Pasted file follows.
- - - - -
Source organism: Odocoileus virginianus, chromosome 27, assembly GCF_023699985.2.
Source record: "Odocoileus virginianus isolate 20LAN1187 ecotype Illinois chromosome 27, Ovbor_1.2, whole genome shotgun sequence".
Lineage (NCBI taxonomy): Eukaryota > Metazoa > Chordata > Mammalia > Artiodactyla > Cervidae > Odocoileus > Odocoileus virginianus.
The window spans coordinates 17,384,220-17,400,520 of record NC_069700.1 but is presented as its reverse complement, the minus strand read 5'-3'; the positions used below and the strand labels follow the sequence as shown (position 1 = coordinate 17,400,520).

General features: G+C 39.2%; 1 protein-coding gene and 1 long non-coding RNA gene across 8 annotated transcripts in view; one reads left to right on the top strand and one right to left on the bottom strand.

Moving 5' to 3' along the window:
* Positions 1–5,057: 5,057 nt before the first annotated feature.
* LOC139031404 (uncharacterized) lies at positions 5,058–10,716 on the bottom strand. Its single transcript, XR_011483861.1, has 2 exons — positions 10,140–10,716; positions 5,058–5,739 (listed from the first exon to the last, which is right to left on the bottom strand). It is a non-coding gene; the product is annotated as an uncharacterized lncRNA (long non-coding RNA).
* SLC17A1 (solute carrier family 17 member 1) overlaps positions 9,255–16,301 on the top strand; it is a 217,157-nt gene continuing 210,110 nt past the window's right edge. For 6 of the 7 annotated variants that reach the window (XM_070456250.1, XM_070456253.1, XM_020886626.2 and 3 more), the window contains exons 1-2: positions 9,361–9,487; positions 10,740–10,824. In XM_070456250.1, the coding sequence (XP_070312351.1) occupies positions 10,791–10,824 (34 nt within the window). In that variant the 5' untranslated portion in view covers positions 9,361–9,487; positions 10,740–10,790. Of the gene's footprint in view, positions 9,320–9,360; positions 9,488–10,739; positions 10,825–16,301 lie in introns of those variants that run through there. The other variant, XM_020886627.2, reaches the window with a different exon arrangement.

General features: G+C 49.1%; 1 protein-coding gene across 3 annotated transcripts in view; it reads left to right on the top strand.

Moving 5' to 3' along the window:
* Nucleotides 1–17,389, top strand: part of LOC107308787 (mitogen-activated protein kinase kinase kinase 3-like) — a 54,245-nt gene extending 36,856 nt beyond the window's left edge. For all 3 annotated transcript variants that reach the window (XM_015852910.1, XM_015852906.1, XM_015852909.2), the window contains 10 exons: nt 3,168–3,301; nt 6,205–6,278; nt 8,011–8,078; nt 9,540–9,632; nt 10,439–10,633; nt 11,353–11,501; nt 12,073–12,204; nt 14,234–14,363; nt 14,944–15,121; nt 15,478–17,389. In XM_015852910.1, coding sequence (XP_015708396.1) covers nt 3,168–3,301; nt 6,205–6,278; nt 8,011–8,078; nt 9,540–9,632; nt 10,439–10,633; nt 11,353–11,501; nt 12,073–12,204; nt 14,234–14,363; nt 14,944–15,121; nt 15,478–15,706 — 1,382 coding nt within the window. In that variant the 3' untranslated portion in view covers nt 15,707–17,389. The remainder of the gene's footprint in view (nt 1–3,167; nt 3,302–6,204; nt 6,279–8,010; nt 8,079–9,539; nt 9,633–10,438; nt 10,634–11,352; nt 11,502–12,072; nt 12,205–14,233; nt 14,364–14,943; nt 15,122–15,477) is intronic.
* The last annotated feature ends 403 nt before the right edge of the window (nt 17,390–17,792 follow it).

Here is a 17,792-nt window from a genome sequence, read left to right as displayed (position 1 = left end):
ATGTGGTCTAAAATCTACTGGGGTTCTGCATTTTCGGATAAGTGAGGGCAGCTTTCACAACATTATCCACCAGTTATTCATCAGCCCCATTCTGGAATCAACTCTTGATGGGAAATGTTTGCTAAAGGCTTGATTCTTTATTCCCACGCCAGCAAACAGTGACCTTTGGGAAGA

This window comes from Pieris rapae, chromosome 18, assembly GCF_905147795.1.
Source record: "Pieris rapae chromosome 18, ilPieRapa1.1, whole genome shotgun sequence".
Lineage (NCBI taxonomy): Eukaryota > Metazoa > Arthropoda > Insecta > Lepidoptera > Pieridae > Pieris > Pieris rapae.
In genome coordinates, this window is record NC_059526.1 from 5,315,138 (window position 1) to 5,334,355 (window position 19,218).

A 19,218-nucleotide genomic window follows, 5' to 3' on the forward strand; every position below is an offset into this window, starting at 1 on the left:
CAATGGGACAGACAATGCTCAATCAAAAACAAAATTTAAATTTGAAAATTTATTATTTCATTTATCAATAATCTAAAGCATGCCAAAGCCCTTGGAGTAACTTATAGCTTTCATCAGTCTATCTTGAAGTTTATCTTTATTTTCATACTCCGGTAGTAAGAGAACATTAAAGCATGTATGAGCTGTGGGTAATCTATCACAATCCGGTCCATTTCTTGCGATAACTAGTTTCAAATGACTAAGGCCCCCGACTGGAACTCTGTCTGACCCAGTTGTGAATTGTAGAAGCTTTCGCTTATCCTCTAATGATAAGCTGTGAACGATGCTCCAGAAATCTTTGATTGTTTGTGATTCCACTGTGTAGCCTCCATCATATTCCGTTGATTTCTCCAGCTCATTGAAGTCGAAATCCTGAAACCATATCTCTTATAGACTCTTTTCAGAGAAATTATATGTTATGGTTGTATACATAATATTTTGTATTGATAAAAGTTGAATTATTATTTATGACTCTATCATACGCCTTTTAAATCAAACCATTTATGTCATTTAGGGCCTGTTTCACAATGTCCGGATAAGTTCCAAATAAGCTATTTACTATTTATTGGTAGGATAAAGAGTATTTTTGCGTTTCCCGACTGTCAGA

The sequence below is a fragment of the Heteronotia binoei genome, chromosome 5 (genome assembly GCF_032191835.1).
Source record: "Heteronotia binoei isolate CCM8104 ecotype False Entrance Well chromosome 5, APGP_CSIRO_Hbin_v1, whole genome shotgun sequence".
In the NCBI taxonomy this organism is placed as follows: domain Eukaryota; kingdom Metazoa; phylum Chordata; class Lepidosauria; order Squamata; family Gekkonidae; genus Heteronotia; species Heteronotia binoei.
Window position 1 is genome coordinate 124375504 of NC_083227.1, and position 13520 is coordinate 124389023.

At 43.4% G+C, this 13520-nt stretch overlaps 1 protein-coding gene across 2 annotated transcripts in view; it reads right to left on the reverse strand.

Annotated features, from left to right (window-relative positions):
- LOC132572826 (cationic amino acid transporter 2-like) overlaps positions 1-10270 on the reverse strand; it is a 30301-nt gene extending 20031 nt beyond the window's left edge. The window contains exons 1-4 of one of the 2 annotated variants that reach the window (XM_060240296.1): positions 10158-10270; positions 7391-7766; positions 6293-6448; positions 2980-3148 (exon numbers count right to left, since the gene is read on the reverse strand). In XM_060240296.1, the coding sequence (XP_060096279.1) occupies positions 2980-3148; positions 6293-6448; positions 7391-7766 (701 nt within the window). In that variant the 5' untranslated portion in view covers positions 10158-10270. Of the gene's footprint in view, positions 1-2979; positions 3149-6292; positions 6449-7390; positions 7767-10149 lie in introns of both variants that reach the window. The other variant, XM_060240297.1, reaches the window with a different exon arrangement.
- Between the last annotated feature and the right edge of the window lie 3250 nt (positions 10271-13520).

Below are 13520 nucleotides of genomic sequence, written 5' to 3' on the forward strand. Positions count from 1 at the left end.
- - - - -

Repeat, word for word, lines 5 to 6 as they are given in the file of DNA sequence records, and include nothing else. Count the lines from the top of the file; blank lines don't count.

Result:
General features: G+C 39.2%; 1 protein-coding gene and 1 long non-coding RNA gene across 8 annotated transcripts in view; one reads left to right on the top strand and one right to left on the bottom strand.

Moving 5' to 3' along the window: